Final Reminder: Anti-Money Laundering
February 12, 2018
The Law Society is seeking your input on the changes proposed in this report. Any comments/concerns can be sent by email to: firstname.lastname@example.org by 16 February 2018.
Dear Law Society Members:
As you are all aware, it is illegal for any person in Canada, including members of the legal profession, to knowingly participate in crimes involving money laundering or terrorist financing. To ensure that legal professionals are not unwittingly used by their clients to help with these activities, the Law Society enforces strict “know your client” rules of conduct based on model rules developed by the Federation of Law Societies of Canada, specifically, the No Cash Rule at Part XV and the Client Identification and Verification Rules at Part XVI.
In March 2015, the Supreme Court of Canada struck down certain provisions of Canada’s Proceeds of Crime (Money Laundering) and Terrorist Financing Act and the regulations pertaining to the legal profession. That decision by the Supreme Court concluded a 14 year legal debate between the Federation and the government of Canada over application of the federal anti-money laundering and terrorist financing regime to lawyers and Quebec notaries. The regulations would have forced lawyers to collect information about their clients and their financial transactions and turn that information over to the government on demand. The Supreme Court found those requirements violated the protection in the Charter against unreasonable search and seizure, and rights of security of the person. The adoption of the above Rules by all law societies was important to the Court in reaching this decision.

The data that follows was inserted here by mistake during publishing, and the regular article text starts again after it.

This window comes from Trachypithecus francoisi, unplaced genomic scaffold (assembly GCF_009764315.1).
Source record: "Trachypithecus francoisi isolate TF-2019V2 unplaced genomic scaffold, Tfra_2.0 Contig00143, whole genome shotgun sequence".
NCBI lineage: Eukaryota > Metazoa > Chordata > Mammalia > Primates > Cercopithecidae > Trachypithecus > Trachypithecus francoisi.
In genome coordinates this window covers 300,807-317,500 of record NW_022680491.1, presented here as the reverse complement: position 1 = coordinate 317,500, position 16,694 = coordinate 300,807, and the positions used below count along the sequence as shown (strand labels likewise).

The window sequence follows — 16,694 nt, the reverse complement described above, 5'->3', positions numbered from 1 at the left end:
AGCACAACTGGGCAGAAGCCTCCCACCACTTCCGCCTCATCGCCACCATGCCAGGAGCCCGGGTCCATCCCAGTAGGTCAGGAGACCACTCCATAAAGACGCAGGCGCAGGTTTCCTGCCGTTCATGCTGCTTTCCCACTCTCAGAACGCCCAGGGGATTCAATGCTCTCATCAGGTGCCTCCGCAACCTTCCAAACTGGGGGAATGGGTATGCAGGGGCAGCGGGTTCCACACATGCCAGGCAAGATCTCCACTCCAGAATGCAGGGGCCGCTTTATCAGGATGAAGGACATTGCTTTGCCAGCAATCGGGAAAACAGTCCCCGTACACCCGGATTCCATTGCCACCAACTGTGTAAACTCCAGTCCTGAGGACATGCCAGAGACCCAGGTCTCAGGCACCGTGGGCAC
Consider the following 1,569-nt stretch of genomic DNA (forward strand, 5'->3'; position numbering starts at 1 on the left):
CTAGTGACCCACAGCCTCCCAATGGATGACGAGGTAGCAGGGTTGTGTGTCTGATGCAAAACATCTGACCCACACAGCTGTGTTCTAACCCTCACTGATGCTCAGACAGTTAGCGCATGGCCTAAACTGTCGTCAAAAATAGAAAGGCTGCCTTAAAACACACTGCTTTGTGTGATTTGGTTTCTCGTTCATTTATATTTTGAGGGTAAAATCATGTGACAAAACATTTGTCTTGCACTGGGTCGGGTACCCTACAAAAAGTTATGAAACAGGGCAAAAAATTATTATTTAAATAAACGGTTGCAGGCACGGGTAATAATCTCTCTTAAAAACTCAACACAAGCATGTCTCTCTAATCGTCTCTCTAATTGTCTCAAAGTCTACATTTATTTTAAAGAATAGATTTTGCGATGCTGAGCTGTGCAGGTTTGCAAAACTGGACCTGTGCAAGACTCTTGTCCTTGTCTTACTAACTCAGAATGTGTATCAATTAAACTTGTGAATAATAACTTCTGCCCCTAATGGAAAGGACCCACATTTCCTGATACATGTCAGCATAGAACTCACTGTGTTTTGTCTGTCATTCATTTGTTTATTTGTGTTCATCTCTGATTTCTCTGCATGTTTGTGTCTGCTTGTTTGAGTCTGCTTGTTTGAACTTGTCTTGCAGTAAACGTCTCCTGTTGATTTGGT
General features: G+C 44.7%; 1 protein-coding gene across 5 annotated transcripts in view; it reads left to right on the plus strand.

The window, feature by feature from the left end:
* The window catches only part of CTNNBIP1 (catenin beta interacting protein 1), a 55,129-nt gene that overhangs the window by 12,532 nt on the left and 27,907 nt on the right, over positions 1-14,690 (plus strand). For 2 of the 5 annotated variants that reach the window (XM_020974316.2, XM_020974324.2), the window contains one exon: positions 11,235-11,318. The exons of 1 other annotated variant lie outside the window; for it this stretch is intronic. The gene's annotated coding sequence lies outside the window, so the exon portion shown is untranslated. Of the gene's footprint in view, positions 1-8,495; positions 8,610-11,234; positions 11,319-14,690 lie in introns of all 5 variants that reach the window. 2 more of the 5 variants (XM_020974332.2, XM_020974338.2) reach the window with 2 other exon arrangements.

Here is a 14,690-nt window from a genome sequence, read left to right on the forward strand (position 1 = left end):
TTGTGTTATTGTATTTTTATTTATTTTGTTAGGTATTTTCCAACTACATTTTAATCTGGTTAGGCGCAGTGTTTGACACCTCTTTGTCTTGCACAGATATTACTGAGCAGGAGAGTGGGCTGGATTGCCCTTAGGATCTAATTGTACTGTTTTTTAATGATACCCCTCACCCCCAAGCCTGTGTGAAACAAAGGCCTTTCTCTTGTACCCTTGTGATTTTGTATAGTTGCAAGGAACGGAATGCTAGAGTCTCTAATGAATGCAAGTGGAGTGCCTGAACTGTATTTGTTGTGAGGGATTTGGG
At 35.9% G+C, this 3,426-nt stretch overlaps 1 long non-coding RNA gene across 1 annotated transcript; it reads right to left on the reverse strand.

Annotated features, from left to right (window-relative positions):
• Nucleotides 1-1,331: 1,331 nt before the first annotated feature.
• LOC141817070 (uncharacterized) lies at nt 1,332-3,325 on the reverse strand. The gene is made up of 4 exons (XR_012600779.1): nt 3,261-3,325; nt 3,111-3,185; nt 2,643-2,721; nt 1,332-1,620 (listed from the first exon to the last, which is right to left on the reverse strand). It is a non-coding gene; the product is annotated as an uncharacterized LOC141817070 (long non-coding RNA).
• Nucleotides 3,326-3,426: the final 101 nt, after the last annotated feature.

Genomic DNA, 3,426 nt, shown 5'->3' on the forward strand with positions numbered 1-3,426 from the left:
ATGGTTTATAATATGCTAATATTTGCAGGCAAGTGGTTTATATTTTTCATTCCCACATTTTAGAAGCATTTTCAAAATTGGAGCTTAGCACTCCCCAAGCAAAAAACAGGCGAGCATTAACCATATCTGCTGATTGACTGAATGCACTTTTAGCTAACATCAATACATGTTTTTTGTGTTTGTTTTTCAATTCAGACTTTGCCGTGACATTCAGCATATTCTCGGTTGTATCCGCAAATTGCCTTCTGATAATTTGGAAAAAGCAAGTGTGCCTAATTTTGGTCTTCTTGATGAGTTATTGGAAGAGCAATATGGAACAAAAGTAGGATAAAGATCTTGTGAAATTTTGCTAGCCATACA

However, the government of Canada has developed new regulations and the Federation of Law Societies recently struck a Working Group to examine those and compare them to the above-noted Rules. Below is a report from that group which proposes changes to the rules regarding client identification/verification and no cash in order to ensure that they remain robust, effective and consistent with the new federal regulations. The Working Group is also in the process of developing additional guidance documentation to assist lawyers in their compliance with the current, and any revised, rules.
Law Society of Newfoundland and Labrador